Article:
Hockey Shot & a Dance Step (Willow)


  1. Use the bow like a hockey stick turning and shooting behind you from the left finishing the right knee down and the left knee up. Your left hand is at your left side, your right hand is up in front of you. Put the stick over head and take it out behind you with just your right while leaning forward and doing a sortof expressive dance move with your left hand (palm out, fingers together and pointing up). This is called Willow.
  2. Bring the bo over your head to the left side and forward strike, still kneeling.
  3. Stand up spinning to your right 180 and moving the stick from the right side over the head and strike down on the right, down, up, left, right, forward spin, behind the head, jump 180 more to the right going into a horse stance, down strike.
Spinning & Stepping



  1. Right to left, then three spins while stepping back with the left, and following with the right.
  2. Without stopping, continue spinning but now stepping forward with the right and closing with the left foot..
  3. On the third forward spin, go behind the head on the left, and forward strike while stepping into a hard bow with the left foot forward.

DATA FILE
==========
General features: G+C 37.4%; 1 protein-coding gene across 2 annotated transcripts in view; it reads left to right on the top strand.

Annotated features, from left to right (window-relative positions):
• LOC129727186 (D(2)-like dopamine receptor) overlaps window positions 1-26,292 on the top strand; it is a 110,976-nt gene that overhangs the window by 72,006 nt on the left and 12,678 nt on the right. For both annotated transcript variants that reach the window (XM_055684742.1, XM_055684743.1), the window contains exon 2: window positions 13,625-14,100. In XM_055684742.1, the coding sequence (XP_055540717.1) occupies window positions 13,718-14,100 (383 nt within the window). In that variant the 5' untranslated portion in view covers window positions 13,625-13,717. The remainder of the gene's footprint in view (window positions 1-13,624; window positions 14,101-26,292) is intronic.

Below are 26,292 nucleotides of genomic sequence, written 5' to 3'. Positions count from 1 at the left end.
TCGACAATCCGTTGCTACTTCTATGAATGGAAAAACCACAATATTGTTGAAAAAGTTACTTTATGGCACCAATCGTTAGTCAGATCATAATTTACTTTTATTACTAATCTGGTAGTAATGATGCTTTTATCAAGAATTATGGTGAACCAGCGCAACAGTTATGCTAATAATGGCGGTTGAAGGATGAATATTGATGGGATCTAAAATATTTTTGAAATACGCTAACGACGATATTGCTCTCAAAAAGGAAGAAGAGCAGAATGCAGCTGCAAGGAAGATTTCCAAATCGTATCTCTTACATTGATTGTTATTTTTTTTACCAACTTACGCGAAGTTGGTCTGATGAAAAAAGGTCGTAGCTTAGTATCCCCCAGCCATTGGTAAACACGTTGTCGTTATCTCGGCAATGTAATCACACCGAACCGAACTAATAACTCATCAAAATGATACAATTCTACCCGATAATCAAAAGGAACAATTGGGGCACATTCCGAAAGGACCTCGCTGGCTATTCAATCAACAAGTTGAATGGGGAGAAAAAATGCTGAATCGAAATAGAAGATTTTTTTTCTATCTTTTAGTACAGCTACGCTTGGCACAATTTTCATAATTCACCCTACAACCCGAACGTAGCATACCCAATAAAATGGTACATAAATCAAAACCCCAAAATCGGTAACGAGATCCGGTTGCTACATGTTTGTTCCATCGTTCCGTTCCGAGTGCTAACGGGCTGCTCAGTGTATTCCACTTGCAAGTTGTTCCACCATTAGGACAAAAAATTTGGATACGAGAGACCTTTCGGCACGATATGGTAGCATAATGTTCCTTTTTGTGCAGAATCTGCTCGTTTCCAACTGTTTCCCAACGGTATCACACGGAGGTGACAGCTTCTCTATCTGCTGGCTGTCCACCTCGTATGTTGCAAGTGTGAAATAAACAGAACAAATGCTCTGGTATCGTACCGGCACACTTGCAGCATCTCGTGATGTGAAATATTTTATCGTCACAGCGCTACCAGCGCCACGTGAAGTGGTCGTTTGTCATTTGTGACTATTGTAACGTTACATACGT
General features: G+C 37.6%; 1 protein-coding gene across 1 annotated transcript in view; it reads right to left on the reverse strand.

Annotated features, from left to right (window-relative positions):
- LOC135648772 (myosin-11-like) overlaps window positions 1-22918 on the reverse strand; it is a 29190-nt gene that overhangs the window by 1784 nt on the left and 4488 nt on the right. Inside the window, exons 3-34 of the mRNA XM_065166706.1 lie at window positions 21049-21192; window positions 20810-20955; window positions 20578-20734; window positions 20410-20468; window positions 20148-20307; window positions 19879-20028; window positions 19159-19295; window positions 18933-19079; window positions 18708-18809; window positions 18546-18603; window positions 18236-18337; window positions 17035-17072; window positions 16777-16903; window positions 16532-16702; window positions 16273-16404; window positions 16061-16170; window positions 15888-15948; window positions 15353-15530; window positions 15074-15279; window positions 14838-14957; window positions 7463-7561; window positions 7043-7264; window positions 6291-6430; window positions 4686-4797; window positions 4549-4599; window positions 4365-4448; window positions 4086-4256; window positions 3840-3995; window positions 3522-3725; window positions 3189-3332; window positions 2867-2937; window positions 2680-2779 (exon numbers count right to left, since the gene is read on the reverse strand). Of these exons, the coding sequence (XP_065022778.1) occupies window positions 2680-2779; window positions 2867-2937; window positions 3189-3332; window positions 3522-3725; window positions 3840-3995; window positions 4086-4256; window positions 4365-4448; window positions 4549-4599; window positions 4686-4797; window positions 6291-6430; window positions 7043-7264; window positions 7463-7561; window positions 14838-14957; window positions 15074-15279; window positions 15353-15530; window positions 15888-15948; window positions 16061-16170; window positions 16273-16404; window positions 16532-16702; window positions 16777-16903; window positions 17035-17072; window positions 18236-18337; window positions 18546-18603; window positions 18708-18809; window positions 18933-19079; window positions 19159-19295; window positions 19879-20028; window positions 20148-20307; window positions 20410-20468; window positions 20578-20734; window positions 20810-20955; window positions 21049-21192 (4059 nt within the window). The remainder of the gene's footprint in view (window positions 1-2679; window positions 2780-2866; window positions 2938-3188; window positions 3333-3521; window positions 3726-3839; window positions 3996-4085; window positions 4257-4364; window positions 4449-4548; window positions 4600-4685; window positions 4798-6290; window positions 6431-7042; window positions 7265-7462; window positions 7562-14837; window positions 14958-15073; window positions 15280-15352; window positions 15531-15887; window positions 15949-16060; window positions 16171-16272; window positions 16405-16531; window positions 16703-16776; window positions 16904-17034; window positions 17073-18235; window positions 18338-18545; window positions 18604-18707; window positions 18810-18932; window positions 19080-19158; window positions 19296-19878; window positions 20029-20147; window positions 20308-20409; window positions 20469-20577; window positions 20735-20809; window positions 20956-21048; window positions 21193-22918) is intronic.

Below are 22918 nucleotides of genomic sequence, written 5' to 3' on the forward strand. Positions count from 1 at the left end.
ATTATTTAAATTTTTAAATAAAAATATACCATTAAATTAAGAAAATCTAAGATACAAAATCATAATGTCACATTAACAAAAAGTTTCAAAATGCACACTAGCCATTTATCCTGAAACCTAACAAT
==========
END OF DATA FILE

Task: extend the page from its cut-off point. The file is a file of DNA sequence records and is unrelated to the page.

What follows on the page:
Finale



  1. Step up and then down with the right foot to shoulder width.
  2. Bo goes up, down, to the right, left, over the head and putting the legs together, out with one hand to the right while you push out with left hand.
  3. Over the head and back down nearly vertical on the right.
  4. Forward, back, and then, holding the bo just in the right (sign of peace), double punch down forward.


Pay attention to...
The grip on the Bo. When you strike, your hand stays on top of the bo and you twist your wrist so your first two knuckles are out. This gives force to the blow.

The forward strikes are to an opponents head. Many people initially strike at waist height. Wrong. Strike at head height.
With this strike, your lower (left hand) drops to near the bottom of the bo.

Any more hints to share?